Dr Dustin Burleson  16:42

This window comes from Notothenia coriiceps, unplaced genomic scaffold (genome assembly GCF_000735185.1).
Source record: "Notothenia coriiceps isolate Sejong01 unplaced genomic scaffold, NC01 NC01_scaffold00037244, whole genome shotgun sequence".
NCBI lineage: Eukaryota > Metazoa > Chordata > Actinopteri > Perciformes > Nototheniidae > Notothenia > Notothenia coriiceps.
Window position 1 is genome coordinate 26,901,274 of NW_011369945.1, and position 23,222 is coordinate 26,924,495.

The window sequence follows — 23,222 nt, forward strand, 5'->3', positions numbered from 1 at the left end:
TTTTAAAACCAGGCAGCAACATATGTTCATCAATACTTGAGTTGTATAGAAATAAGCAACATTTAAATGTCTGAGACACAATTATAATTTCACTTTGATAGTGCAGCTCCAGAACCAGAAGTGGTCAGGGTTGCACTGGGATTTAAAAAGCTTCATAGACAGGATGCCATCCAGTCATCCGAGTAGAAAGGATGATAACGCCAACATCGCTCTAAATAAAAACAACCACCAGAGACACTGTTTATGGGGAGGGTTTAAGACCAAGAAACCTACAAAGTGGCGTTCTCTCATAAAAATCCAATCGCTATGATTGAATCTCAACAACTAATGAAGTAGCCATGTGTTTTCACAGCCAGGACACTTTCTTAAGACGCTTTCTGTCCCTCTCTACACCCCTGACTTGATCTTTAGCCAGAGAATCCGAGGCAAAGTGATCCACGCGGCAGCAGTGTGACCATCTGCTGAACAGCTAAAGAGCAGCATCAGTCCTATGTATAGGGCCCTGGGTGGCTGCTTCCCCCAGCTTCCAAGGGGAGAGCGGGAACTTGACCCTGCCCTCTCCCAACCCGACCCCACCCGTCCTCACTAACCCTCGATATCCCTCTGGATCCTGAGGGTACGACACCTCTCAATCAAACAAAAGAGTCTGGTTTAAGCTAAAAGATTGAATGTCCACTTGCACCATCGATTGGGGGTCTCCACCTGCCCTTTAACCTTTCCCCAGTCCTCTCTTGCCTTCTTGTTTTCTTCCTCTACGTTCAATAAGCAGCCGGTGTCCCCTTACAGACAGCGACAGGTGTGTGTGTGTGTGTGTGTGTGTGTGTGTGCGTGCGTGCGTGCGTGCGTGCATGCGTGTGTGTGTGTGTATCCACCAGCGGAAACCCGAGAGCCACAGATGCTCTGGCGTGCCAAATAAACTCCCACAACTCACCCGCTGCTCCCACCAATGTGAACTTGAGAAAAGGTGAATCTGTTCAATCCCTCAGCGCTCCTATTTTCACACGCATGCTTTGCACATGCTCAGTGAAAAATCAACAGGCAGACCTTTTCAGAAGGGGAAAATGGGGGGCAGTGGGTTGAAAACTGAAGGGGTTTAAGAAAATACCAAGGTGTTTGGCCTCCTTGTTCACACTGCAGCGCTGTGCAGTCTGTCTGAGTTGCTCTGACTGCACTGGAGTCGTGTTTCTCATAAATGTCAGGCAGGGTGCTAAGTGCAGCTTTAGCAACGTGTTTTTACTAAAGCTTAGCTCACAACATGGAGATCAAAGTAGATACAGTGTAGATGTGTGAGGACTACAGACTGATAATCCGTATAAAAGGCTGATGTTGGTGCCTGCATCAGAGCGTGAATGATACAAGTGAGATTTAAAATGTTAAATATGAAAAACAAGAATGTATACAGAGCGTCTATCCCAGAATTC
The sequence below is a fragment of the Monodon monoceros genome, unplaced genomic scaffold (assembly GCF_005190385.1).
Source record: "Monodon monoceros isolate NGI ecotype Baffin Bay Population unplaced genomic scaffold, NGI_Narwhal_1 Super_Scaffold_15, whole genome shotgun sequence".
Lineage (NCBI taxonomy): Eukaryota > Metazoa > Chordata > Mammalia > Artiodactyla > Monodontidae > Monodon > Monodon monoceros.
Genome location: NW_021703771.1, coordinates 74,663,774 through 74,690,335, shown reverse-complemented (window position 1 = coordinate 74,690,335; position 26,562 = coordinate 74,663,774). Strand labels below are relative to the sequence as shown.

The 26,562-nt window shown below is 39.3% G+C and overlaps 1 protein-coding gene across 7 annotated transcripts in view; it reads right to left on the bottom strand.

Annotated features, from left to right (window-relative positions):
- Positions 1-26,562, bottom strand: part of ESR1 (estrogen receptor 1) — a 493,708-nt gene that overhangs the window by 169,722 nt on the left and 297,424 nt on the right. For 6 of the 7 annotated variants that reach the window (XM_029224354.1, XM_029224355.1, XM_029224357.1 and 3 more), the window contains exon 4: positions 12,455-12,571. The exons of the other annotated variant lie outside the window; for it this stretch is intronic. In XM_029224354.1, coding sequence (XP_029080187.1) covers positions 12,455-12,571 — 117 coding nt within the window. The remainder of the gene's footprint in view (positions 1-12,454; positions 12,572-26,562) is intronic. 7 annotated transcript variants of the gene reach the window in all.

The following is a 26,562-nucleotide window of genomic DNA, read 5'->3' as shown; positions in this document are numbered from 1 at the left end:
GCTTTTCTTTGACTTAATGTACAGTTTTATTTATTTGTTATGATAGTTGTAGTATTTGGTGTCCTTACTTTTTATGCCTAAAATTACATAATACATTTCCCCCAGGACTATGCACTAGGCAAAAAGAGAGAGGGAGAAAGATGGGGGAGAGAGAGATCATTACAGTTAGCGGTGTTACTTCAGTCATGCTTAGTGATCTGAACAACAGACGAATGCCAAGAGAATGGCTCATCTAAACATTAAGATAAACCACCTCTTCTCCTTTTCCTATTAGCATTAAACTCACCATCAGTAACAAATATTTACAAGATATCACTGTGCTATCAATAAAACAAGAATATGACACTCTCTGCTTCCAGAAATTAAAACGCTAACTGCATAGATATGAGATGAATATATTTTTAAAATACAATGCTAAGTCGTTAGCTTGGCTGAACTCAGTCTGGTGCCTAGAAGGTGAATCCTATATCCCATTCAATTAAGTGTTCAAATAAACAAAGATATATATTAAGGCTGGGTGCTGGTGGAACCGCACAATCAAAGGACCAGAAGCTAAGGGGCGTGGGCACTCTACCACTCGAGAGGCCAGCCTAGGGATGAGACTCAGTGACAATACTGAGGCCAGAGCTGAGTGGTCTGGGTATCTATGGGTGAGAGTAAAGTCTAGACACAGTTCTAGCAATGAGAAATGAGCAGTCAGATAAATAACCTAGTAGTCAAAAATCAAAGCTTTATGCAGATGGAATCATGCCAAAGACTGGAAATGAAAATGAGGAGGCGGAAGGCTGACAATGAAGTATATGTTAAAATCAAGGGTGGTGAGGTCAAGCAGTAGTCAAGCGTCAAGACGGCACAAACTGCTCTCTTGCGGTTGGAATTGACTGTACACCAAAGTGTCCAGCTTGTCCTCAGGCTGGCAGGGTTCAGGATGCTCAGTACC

It is absolutely better. And in the reason is you can actually make a difference. And so I'll share a story we I used to sit on the, the dental schools committee for like, donations, and I found like in church, when you volunteer for something, or in synagogue, or like, Hey, I'll, I have a suggestion. They're like, congratulations, you're the new committee chair. I have I donated a bunch of money. And they're like, well, he must know something about, you know, philanthropy. So they put me on a committee, I was like, you know, no good deed goes unpunished. So sometimes, when you write a big check, you get asked to come help with that. And so what what happened in 2008 2009, you know, really impacted pretty much every investor in that they rapidly saw, even if you are well diversified, you rapidly saw a good chunk of your net worth vanish after the financial collapse. And so we totally retooled incorrectly, we found out and that's why I want to share the story, that the top giving level at that time was $100,000. And we got rid of it because we assumed and act, no one during this financial meltdown of his right at the time of this like this, this, you know, money raising drive was when all this was was hitting the fan. And one of our biggest donors didn't donate at all, which we thought confirmed this, you know, suspicion of ours that no one was going to be donating. And so we call them and we say, Hey, you know, we just want to reach out and just make sure that, you know, we were thinking of you and you've always been so generous in the past. I mean, this guy, literally, this was his foundation was donating $100,000 a year. He said, No, would you consider donating 10? And he said, No, when I saw I listened, I totally understand. He said, No, no, let me tell you why. He said, I don't think 10 will do any good. And there was just a pause. And I said, well, would you give 100? He said, Yes, I would give 100. He's like, you know, you didn't ask and so I'm glad you called to ask. And so we got 100 out of the donor, I think, you know, when we teach clients, it's better to give 25 grand to one charity than 2500 to 10. And, you know, if you've ever run a charity, like, like we do you understand that and that you're constantly in a mode, most charities outside of Smiles constantly in the fundraising mode. And when you can take your energy and put it towards the beneficiaries of your charity, that is a good use of your time. And so I think if they, if, if they were honest, and you ask the leaders of most organizations that really are about serving, the greater good, you know, some are about serving the board. And I would encourage you to stay away from those nonprofits. You know, all the board members make a really good salary and you know, like 2% of the donations actually find the way to the kids. That's not the case with Smiles, all of it, you know, goes to the kids and so what we found is if if Smiles can spend more time focused on those kids focus on the relationship with the orthodontist, then right the the mission is achieved. to a greater degree the vision is fulfilled quicker and that's that's really how we've lived our lives. So, you know, we've picked a handful of things through the Burleson community fund that we support, and we support them really, really well. Right. And, you know, from an egotistical standpoint, it's fun to see our logo next to billion dollar companies for like our local school district, like we're one of their biggest supporters. And we're a teeny tiny company. But this is because we, we set out the business to the earlier point from the very beginning, we said, we're going to serve others, we're going to support our community, we're going to advance our profession, that's what we do in this business. And so 10% of this thing, since its inception, almost 15 years ago, has gone back into the community. And you know, that's, we'll talk about it in a little bit, you know, it's really helped us attract good employees, it's really helped us with PR, it's really helped attract certain parents to the business who are influential. Right, if if you know, your kids are going to get braces, for example, wouldn't you rather spend it with the one place in town that, you know, was doing good in the community? Right, that's, that's been our that's kind of been our linchpin. And so yeah, I think you should give back.